Sunday, June 2, 2013

401k's Still the Best Way to Save For Retirement

The 401k has been a golden standard for methods that employees have at their advantage for putting away retirement funds. The 401k involves setting aside part of your paycheck into a different special IRS designated 401(k) account and having your employer match your contribution. 

The advantage of the 401k, besides your employer matching to some percentage your deposit, is that it is tax deferred. At the time of deferral, the set aside money is not subject to income tax and is not included in taxable income on the employee's tax return. This means that if you set aside $10,000 from your $100,000 salary, you can report $90,000 as your income for that year. The $10,000 will be taxed only if and when you withdraw it from your account.

But of course, to find the best 401k plan includes a multitude of aspects to consider when choosing the best one. These include:

Type of Plan: A number of 401(k) plans are available to employers who wish to aid in their employees’ retirement plans: traditional, safe harbor, and SIMPLE, each with respective rules and regulations. In order to achieve tax-favored status, the plan must abide by the certain stipulations. This requires that employers familiarize themselves with the rules, to guarantee accordance

  • Traditional 401(k) plans: A traditional 401(k) plan enables eligible employees to opt for pre-tax deferrals by payroll deduction. Within this plan, employers also have the option to make contributions on the employee's behalf, either through matching contributions of elective deferrals or simply providing the deferral themselves. To ensure proper employer compliance and verify that employer contributions were not discriminatory, the employer must perform annual tests known as the ADP and ACP, or the Actual Deferral Percentage and Actual Contribution Percentage.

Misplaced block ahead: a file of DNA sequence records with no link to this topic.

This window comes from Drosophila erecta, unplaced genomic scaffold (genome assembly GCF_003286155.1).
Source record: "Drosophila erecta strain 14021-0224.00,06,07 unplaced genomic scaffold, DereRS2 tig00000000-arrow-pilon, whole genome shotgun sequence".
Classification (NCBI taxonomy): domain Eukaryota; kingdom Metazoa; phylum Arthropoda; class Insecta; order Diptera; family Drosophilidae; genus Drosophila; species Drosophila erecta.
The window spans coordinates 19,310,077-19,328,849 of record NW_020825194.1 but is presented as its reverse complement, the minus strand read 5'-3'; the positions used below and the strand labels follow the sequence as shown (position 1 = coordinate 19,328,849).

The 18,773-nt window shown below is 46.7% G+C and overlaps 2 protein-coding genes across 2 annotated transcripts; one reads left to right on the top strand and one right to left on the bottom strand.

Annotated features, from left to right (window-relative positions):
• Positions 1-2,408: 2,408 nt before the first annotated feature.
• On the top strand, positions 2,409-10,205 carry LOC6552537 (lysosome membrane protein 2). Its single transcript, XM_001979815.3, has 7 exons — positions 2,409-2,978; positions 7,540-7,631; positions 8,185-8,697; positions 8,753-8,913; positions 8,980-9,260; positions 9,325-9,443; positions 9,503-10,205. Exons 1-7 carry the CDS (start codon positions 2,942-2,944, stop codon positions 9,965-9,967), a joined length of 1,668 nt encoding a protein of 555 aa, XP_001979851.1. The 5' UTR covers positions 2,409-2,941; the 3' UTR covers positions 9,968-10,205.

• Safe harbor 401(k) plans: A safe harbor plan is similar to the traditional plan but adds on the stipulation that employer contributions must be fully vested when made. Unlike the traditional 401(k) plan, the safe harbor plan is not subject to the ADP and ACP.
  • SIMPLE 401(k) plans: The SIMPLE plan was created to suit the needs of small businesses by providing the framework for an effective, cost-efficient option for retirement benefits. Like the safe harbor plan the SIMPLE plan does not require the ADP and ACP test, and the employer must make fully vested contributions. The plan is only available for employers with 100 or fewer employees who received a minimum of $5,000 in compensation within the past calendar year.

Insurance: Whether the plan has an account, contract, or policy with an insurance company to provide protection such as guaranteed investment contracts.

Type of Plan: Single-employer plans, multiple-employer plans, and direct filing entities all have different implications, benefits, and perks.

Fees: Different fees can seriously stunt growth, even if they exist at small percentages. For example, consider an employee who has a 401(k) account balance of $25,000 and 35 years until retirement. If returns continue over the next 35 years and 7% fees reduce average returns by 0.5%, the account balance will reach $227,000 by time of retirement, even without further account contributions. If the fees and expenses are just 1% higher, at 1.5%, the account balance will only reach $163,000 given the same circumstances. This 1% fee difference reduced the effective balance by 28%.

For a more in depth guide, visit FindTheBest’s guide to understanding 401k plans. FindTheBest also has comparisons for mortgage rates by state and registered investment advisors (RIAs).


1 comment:

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